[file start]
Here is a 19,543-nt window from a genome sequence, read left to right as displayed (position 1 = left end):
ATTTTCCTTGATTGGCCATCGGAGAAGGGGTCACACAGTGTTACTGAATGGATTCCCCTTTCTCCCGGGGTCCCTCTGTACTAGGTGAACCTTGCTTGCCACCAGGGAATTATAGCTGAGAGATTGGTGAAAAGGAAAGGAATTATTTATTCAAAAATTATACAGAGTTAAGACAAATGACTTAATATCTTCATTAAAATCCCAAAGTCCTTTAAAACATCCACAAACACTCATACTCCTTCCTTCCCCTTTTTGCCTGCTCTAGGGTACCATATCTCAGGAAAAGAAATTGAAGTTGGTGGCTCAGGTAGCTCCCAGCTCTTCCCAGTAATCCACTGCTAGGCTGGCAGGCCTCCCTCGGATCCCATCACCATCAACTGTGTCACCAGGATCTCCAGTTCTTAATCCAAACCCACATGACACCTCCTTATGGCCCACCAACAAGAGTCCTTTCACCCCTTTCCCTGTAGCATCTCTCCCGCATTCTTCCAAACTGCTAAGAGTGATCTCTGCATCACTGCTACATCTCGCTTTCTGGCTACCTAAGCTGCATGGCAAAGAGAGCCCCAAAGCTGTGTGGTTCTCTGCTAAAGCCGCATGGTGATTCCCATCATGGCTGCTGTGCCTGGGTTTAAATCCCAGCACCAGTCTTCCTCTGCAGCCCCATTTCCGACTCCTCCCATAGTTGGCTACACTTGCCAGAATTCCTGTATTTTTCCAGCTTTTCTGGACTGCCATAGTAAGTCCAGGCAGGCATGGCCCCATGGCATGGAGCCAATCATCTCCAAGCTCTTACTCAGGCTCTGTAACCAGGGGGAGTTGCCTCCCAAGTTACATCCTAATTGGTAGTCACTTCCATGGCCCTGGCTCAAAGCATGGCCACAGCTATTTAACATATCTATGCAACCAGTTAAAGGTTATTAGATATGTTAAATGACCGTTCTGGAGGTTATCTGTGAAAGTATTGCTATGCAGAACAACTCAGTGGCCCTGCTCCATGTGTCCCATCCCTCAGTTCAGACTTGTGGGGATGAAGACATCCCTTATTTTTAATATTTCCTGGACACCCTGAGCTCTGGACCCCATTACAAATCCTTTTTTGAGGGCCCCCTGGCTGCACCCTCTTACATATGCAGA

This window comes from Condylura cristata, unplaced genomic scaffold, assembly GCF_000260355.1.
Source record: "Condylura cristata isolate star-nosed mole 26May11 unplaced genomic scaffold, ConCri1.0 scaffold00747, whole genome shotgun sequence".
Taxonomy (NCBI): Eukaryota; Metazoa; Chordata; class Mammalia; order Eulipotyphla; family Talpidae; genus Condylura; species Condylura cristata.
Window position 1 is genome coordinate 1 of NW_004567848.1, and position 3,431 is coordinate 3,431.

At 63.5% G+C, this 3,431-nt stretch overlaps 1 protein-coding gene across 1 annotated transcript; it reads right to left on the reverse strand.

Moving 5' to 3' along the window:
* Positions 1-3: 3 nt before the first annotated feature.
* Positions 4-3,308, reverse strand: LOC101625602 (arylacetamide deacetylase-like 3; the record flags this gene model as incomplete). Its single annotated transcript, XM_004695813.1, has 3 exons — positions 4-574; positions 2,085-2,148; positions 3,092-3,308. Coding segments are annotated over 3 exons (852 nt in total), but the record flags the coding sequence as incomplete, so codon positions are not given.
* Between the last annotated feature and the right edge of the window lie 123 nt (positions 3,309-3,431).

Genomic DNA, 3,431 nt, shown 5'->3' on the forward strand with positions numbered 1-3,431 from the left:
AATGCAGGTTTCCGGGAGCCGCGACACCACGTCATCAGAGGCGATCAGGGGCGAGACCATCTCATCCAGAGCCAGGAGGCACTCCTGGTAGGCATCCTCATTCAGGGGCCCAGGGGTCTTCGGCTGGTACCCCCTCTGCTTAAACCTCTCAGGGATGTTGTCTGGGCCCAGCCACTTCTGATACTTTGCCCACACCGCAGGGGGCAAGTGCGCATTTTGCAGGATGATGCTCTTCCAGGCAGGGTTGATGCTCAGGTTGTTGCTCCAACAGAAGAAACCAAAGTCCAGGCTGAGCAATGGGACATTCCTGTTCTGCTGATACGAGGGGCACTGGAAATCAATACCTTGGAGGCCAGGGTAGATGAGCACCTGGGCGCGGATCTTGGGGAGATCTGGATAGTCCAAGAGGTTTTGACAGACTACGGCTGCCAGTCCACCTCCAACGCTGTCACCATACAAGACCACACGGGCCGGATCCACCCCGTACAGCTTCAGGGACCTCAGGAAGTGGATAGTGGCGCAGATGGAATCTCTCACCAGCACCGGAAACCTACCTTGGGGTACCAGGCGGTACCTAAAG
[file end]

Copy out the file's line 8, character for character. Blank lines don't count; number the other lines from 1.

Moving 5' to 3' along the window: